The news of Michael Weatherly’s departure from “NCIS” will resonate for weeks to come. If you consider yourself a longtime fan of the CBS procedural, there’s no other way around it. You are looking here at a character who appeared in thirteen seasons of the show, which has been at some points the most-watched series not only in America, but the entire world. That is a shocking prospect to think about; Weatherly could go to a foreign country halfway around the world and be recognized as Tony DiNozzo.
When Weatherly does leave at the end of the season, this will mark the second time in three years that the series has underwent a major cast change. It would be a waste of time to remind you about Cote de Pablo’s dramatic exit early in season 11; everyone remembers, and this remains a point of contention for many fans still. If you’ve been reading across the site over the past 48 hours, then more than likely you have seen the stance we’ve chosen to take about Ziva in relationship to Tony’s exit: She should return, if for no other reason than to help see off someone she worked with for so many years. Whether or not that happens is up to the powers-that-be.
The question that Weatherly’s exit raises is one that many similar long-running series (“Law & Order,” “ER,” “CSI”) have wrestled with in the past, and that is whether or not a show is made by the concept, or by the cast. Is there any one “NCIS” cast member that the series would flounder without? If you were to look at Mark Harmon, then you would obviously say that it is him. He is, after all, the star at the top of the metaphorical poster, and while his popularity online may not be on the same level as many top-level stars of other shows, the sense you get is that he remains intensely popular with casual viewers, those who don’t always venture to social media to profess their support.
It would be a shame for “NCIS” to lose Harmon; yet, at the same time, some could see it as an asset. It’s a chance to reinvigorate the show, bring in a new leader, and also lose off the books one of the highest-paid actors in television. Maybe some would argue that losing him would be a bridge too far, but in reality, it’s hard to see it that way when so many offshoots have shown that Gibbs is not the reason the “NCIS” brand is so strong.
Are there any actors who are absolutely critical to the show’s longevity?
If you look across the board, the answer is probably that everyone can be replaced in some shape or form. It’s part of the strength of the show for what its concept is set up to be, and that is a weekly procedural about solving crimes in the Navy. If this was a “Monk” style show where it was about one detective, it’d be different. However, at the same time these are characters who made the show a hit in the first place, and without them, it’d be long gone. We just find that it is easier to fill holes than it is to start from scratch, so “NCIS” could be fine to lose more people time to time at least from a ratings perspective. We cannot speak for quality.
The characters at the moment that may be the hardest to imagine the show without are the ones who bring it some of its lightness: McGee (Sean Murray) and Abby (Pauley Perrette). These are some of the people you do not realize you miss so much until they are gone, and it is hard to replace their energy or their rapport. Yet, if the need called for it, CBS probably could. This philosophy more than likely has to leave most actors in a bittersweet position; if you choose to leave a show (as Michael is deciding to do), you want to see it succeed without you. However, at the same exact time you also have to be well aware of the notion that a show still can prosper. That, even unconsciously, has to be a humbling experience. (We have no doubt that Michael wishes all of the cast members well, just as we assume the ratings will at least be reasonably consistent moving into season 14. “Grey’s Anatomy” is doing fine without Derek.)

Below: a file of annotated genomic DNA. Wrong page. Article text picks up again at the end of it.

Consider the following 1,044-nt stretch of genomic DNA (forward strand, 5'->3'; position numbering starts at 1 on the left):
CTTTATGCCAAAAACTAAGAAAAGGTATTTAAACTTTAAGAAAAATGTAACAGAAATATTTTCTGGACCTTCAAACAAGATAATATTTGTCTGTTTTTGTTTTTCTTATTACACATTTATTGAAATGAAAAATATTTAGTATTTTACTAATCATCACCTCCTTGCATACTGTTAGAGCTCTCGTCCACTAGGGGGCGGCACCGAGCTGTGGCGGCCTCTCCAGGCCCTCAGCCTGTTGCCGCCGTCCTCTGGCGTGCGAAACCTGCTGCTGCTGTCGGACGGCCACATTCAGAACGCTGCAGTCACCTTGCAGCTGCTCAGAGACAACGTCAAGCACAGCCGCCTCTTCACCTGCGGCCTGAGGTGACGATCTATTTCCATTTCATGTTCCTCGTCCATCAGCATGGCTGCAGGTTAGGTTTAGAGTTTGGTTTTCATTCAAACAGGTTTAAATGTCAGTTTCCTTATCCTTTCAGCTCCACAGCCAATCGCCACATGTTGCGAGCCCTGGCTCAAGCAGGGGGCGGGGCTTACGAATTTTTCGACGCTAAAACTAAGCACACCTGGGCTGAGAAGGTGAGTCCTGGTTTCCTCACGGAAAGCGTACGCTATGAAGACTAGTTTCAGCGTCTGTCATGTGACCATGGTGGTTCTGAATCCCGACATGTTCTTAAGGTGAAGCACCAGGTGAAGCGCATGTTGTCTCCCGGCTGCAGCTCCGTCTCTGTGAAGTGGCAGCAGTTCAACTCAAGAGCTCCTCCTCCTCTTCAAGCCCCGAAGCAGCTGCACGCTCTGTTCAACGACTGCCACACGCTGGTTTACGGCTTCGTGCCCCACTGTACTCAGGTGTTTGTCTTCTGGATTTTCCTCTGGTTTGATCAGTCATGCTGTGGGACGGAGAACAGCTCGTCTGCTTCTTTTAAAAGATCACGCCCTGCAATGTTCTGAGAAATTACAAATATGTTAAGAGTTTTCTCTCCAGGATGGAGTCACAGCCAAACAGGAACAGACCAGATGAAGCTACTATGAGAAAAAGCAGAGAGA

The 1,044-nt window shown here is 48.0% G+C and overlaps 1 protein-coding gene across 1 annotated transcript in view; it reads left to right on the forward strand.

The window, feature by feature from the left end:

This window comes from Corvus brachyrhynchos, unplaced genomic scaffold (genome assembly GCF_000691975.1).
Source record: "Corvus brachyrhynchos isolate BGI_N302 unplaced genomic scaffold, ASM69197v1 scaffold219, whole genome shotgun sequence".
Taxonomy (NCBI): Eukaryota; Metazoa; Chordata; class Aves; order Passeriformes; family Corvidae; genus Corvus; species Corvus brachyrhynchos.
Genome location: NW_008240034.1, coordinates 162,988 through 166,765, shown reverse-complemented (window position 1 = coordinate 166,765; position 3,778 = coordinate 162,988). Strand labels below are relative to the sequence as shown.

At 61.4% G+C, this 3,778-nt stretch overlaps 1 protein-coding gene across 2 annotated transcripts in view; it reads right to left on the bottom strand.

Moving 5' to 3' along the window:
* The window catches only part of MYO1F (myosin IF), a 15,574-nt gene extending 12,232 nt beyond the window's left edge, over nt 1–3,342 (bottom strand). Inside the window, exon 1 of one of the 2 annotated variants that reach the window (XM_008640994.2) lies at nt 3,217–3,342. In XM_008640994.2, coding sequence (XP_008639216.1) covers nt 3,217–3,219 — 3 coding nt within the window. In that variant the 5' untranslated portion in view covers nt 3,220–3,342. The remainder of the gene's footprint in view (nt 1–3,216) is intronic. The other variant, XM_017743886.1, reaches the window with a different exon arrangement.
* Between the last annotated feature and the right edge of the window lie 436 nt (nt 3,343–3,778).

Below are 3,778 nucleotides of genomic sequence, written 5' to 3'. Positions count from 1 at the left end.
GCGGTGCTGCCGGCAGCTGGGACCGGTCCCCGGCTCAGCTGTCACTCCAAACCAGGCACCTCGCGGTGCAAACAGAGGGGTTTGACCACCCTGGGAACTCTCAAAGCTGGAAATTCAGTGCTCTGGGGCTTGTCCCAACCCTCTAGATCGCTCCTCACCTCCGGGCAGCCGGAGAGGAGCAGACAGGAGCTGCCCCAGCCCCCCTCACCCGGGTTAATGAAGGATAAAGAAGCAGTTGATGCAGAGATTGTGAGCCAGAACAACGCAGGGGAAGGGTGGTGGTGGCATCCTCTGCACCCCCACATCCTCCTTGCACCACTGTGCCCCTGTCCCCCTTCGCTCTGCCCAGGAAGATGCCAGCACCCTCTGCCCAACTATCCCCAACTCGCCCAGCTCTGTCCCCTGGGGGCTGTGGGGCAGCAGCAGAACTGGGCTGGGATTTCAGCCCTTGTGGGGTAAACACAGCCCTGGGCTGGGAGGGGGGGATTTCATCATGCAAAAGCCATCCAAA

How long can “NCIS” last?
If the show really does ever replace Harmon and continue to cycle in new cast members past and present, it is easy to see many more years. What about a season 20? It’s possible. It may sound a little nutty, but perceive it in this way: The days of the great procedural are dying. If you look at the landscape, maybe “Scorpion” is the only surefire hit that CBS has launched in this genre for the past several years. “Blue Bloods,” “Hawaii Five-0,” “Criminal Minds,” and other shows are starting to see their numbers wane. “NCIS,” despite its age, remains the most-watch show for the network and one of its leaders among dramas in the 18-49 demographic.
If you were CBS and caring more about business than anything else, would you want to end a show that you not only helped to produce, but was continuing to get such high ratings? It’s hard to envision a scenario where you’d want to when newer shows are not sustaining. This could be a series that remains so popular thanks to international syndication that it could last so long as the producers continue to want to make it. Maybe eventually it won’t be #1 in viewers and be put on a different night, but it is at present doing a decent job of retention on Tuesday nights. Following Cote’s departure we did see a drop in ratings (there was a 15% decline when you look at the average from season 10 to season 11 in the demo), but to date season 13 is down less than 10% from season 12. That is a pretty standard decline for any TV show in the age of the DVR, and is not a cause for concern
Given that “NCIS” is already looking at potential new cast members for season 14, it has drawn its line in the sand: It is here to stay. The question mostly remains whether or not there will be any familiar faces aboard on a regular basis by the time it finally drives its metaphorical ship into the sunset.
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